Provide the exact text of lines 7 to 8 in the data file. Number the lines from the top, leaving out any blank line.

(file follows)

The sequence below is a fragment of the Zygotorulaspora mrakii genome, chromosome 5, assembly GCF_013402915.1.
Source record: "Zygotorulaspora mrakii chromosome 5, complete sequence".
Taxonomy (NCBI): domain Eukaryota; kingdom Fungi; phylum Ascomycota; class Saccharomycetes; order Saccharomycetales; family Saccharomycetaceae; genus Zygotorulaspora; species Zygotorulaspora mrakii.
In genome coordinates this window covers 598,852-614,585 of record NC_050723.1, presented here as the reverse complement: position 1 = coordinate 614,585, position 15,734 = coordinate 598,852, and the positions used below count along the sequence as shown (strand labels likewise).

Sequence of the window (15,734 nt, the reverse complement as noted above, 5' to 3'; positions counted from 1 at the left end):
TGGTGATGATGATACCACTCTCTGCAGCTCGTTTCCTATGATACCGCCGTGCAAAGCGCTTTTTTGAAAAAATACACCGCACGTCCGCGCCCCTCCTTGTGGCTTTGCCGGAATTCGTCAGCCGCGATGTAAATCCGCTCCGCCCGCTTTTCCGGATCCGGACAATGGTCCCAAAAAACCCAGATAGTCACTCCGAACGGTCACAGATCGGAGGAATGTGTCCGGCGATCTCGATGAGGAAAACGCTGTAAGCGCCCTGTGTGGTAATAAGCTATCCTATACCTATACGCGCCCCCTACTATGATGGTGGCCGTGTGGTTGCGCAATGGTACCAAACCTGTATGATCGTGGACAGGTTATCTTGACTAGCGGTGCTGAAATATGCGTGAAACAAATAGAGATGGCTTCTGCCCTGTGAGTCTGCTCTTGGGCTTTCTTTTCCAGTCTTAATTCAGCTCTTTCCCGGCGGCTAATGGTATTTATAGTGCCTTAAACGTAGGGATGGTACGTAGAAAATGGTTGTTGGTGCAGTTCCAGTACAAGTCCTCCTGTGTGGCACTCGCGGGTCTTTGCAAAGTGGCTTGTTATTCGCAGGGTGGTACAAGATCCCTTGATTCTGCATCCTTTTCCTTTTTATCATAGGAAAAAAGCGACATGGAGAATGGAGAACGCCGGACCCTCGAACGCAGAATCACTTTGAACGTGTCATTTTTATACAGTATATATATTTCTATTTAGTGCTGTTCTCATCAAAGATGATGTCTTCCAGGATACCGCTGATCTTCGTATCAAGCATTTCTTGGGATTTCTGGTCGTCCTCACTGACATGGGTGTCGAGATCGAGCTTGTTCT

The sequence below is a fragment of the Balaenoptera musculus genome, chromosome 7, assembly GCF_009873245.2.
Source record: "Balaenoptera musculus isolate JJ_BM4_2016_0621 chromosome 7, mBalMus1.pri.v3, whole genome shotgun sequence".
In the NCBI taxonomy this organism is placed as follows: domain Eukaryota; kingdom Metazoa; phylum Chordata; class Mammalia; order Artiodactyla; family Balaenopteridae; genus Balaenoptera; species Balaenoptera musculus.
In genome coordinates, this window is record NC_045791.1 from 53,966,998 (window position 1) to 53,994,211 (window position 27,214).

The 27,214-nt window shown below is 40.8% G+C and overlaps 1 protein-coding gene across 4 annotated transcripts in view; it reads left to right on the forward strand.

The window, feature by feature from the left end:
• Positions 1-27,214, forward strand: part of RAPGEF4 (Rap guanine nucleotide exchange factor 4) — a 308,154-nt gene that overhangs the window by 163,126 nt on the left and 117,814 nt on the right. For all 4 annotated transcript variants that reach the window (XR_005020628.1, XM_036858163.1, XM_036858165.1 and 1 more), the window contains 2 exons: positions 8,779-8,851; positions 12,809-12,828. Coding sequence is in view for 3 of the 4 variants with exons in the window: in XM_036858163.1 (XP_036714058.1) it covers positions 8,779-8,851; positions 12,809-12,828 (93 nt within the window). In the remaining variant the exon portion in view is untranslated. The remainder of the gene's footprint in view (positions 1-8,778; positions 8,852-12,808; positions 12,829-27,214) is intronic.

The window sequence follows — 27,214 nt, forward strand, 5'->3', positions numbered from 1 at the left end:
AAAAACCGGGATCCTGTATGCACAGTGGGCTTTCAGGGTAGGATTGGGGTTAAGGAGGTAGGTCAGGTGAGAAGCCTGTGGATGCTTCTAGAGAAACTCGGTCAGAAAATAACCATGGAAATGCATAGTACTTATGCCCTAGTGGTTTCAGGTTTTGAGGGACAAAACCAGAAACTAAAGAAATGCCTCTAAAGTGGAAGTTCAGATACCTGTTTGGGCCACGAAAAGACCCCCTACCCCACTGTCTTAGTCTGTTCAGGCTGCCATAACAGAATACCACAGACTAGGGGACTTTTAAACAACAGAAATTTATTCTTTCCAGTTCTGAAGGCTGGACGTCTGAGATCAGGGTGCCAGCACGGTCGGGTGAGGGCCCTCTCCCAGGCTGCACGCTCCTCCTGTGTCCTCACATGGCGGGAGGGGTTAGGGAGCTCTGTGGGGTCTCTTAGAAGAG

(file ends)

The sequence below is a fragment of the Balaenoptera musculus genome, chromosome 7, assembly GCF_009873245.2.
Source record: "Balaenoptera musculus isolate JJ_BM4_2016_0621 chromosome 7, mBalMus1.pri.v3, whole genome shotgun sequence".